AT&T has announced that it is planning to promote its new DirecTV service over the previously native U-Verse. This makes a lot of sense from two separate directions.
First and most importantly, it will free up Internet Bandwidth. Video from U-verse takes a lot of bandwidth on the local loop. When you stream over U-verse it takes that bandwidth out of service for Internet Service. So a customer with the current U-verse can get an instant bandwidth upgrade by turning off their U-verse TV and moving to DirecTV. This is a way that AT&T to do what looks like a network upgrade without investing in the network at all. The real question to me is what about AT&Ts Fiber Footprint? In the olden days, it used to be conventional wisdom that Video was a required service to justify the cost of putting in a fiber network.
The second reason is scale. Linear Pay TV is a commodity business. The services are relatively expensive, but are low margin. The use of satellite as a delivery vehicle means that AT&T can address a national base. If they can move people to the single platform, they can reduce their costs to deliver video and increase the scale. Given that the long term future for the service is to be replaced by OTT video, the only question is whether the purchase of DirecTV is worth the price. That is not something I am going to analyze here. But from a business model standpoint, it makes lots of sense.
Also this week, Verizon announced the purchase of XO for $1.8B. The stated reason was that this was a low cost way to expand Verizon’s fiber backbone. $1.8B is a lot for you and me, but it is a really price for the XO network. One of the advantages is that Verizon gets to think about the network not as a depreciated asset but at the replacement value of the assets. Most of these products last a long time and are upgradeable. That means that their is a huge arbitrage opportunity that exists for these kinds companies. By that I mean that investors have a value for the assets at after depreciation but a strategic buyer can evaluate the assets at something near list price. That means I expect more purchases of network assets like this over time.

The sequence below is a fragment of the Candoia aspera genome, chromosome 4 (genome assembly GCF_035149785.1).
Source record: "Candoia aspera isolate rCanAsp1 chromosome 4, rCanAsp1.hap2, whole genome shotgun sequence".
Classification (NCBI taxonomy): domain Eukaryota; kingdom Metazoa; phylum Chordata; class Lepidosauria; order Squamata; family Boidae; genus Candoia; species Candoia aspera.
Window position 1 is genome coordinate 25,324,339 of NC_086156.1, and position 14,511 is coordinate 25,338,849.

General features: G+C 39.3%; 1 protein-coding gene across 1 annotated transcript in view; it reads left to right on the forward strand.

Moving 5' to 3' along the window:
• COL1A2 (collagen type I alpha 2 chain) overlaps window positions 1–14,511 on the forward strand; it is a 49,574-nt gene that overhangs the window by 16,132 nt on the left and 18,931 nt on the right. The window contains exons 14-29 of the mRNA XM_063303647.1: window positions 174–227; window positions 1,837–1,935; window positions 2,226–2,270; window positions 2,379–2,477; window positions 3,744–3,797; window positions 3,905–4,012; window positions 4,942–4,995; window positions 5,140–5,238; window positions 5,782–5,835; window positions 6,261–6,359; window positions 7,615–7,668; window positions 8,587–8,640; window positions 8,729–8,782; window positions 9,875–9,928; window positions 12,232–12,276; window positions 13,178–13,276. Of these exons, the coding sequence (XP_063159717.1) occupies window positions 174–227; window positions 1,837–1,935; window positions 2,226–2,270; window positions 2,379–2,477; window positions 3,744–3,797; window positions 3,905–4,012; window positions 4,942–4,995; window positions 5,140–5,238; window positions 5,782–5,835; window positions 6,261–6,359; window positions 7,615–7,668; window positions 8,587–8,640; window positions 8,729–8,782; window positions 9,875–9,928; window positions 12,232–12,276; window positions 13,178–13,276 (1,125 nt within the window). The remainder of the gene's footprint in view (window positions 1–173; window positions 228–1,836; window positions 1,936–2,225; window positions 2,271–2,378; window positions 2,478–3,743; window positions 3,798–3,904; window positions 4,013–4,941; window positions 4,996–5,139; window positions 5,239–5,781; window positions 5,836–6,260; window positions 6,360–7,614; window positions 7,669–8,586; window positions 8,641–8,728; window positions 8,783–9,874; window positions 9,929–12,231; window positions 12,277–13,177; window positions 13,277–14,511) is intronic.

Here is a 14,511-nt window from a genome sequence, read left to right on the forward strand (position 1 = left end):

Finally, let’s get to Net Neutrality. Carol Wilson of Lightreading wrote an article discussing possible impacts of what is called Network Function Virtualization (NFV) and Net Neutrality. The idea of NFV is to allow the dynamic creation of network capbilities on an on demand basis. There has been commentary by European Mobile Operators that Net Neutrality could cause problems with the deployment of NFV. There is a lot of hope that NFV will allow more flexible, lower cost networks. This is what it has done for the IT people in their world. My concern here is that there is this ongoing belief in the ISPs that there are network based services. I think we need to eliminate from thinking today. There are applications and networks. If you are trying to build a specific network service, you are probably making a mistake. The one exemption from this would not be a problem for Net Neutrality anyway. That exemption is the deployment of services within an Enterprise or between Enterprise Partners. An example might be telemedicine. But if you are expecting to bury consumer services inside the network, then you are going to lose every time to OTT players who can address a much broader audience.
Have a great weekend!
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